How long have you been working on this screenplay?

About twenty-five years, give or take, for both the screenplay and the novel. Pixies don’t like to sit on a shelf for very long. They flutter before your thoughts until you give them your full attention.

How many stories have you written?

I am a published author of four books, including the horror novels ‘Ten Thousand Demons’, and ‘In Darkness It Dwells’, as well as the novelization of ‘Pixylations’, which is available now on Amazon. I have also written five screenplays, numerous short stories, magazine articles, and a chronicle of my sculpting work in ‘Pushing Clay: 22 Years of Garage Kit Sculpture’.

What motivated you to write this screenplay?

To be ‘pixy-led’, according to the old definition, is to be enchanted and led astray by a fairy. There is no better way to describe my experience with ‘Pixylations’. When the idea first came to me, I was well involved with writing a demon novel, and a screenplay about dragons. Then suddenly, whoosh, my imagination was swept away by this impish little siren with insect wings. I come from a background of animation, and realized there had never been a decent fairy movie. It became a pet project. Despite suffering numerous attempts at production and publication, I kept returning to it, tweaking it with new details, and deepening the character values. It seems Faela will not let me rest until her story is told. When will this ‘spell’ be broken? Perhaps when the Blu-Ray comes out, and my shelf is filled with Faela novels.

What obstacles did you face to finish this screenplay?

I find there is a certain discrimination against the subject of fairies. Finding someone to read your work is always a challenge, especially if you’re a guy writing about a pixy. People turn their noses up at any fairy that isn’t Tinkerbell. It seems Neverland is the sole proprietor of fairy stories, but that’s like saying you can’t tell a good vampire tale unless it involves Dracula.

Apart from writing, what else are you passionate about?

My first love is for dinosaurs, and fantasy creatures. King Kong, and the films of Ray Harryhausen, helped launch my career as a stop-motion animator, and writer. For decades, I have made my living as a sculptor for the toy and model kit industries, creating the master patterns for many statues, action figures, and collectibles. I also have a strong interest in mythology, comparative religions, paranormal phenomenon, and metaphysics. You can check out my sculpting work and other projects at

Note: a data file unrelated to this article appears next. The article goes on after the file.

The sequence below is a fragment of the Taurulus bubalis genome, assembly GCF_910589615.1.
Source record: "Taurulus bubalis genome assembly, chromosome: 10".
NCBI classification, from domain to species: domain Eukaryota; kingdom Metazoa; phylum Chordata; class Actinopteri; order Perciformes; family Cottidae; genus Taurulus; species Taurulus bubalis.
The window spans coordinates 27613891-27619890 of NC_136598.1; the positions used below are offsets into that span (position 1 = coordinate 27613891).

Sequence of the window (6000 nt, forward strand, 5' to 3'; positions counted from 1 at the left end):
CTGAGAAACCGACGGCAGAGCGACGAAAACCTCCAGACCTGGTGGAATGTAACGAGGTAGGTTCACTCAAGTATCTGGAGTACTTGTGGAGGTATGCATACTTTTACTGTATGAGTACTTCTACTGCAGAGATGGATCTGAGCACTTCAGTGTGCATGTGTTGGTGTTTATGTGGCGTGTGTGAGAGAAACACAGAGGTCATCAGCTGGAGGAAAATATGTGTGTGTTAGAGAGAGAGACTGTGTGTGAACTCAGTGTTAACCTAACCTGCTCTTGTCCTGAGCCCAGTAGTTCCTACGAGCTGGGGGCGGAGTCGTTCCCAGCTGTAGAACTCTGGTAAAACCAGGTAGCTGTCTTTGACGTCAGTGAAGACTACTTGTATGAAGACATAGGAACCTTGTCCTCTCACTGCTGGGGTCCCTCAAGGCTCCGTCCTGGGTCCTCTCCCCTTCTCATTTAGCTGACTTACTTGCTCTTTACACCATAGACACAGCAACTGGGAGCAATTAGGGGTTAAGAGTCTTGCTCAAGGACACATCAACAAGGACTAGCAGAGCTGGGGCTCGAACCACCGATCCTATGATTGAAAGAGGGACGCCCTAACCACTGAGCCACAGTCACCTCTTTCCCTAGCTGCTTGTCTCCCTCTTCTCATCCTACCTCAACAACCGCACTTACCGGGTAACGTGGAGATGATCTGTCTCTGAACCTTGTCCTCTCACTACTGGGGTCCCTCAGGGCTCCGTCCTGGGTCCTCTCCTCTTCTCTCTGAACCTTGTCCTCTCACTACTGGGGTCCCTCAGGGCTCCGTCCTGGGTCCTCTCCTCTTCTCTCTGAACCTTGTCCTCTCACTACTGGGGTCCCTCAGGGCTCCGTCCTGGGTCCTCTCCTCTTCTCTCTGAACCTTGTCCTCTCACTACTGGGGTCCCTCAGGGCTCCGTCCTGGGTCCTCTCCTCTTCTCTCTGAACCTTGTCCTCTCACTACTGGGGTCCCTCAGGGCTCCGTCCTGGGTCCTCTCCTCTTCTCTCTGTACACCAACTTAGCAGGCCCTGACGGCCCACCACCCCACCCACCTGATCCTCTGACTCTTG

What influenced you to enter the festival? What were your feelings on the initial feedback you received?

They say ‘if at first you don’t succeed, enter a screenplay contest’. I have labored for years to see my screenplays achieve some level of success. Winning the ‘Festival for Family’ competition has not only validated my faith in my writing ability, it has improved it. I am very grateful for the insightful critique I received from the staff. They provided the best evaluation I ever received, and the suggestions were enormously useful in refining both the screenplay, and the novel. Plus, to finally hear my dialogue spoken aloud by seasoned professionals is a thrill. I highly recommend it.

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Producer/Director: Matthew Toffolo

Casting Director: Sean Ballantyne

Editor: John Johnson


Winning FAMILY Feature Screenplay – CHARLOTTE SOMETIMES by Cate Carson

Watch the October 2016 Winning Family Feature Screenplay.

Written by Cate Carson


Genre: Family, Drama, Fantasy

After losing her mother, a vexed 9 y.o. girl discovers a dream machine hidden in her deaf father’s workshop, but an unexpected friendship with a quirky boy becomes the real cure to her loneliness.


NARRATOR – Michelle Alexander
CHARLOTTE – Katelyn Varadi
OLIVER – Gabriel Darku
MS. GRAY – Sandy Kellerman
OLDER CHARLOTTE – Julie C. Sheppard
OLDER OLIVER – Rikki Wright

Get to know the winning writer:

What is your screenplay about?

After losing her mother, a vexed 8 y.o. girl discovers a dream machine hidden in her deaf father’s workshop, but an unexpected friendship with a quirky boy becomes the real cure to her loneliness.

What genres does your screenplay under?


Why should this screenplay be made into a movie?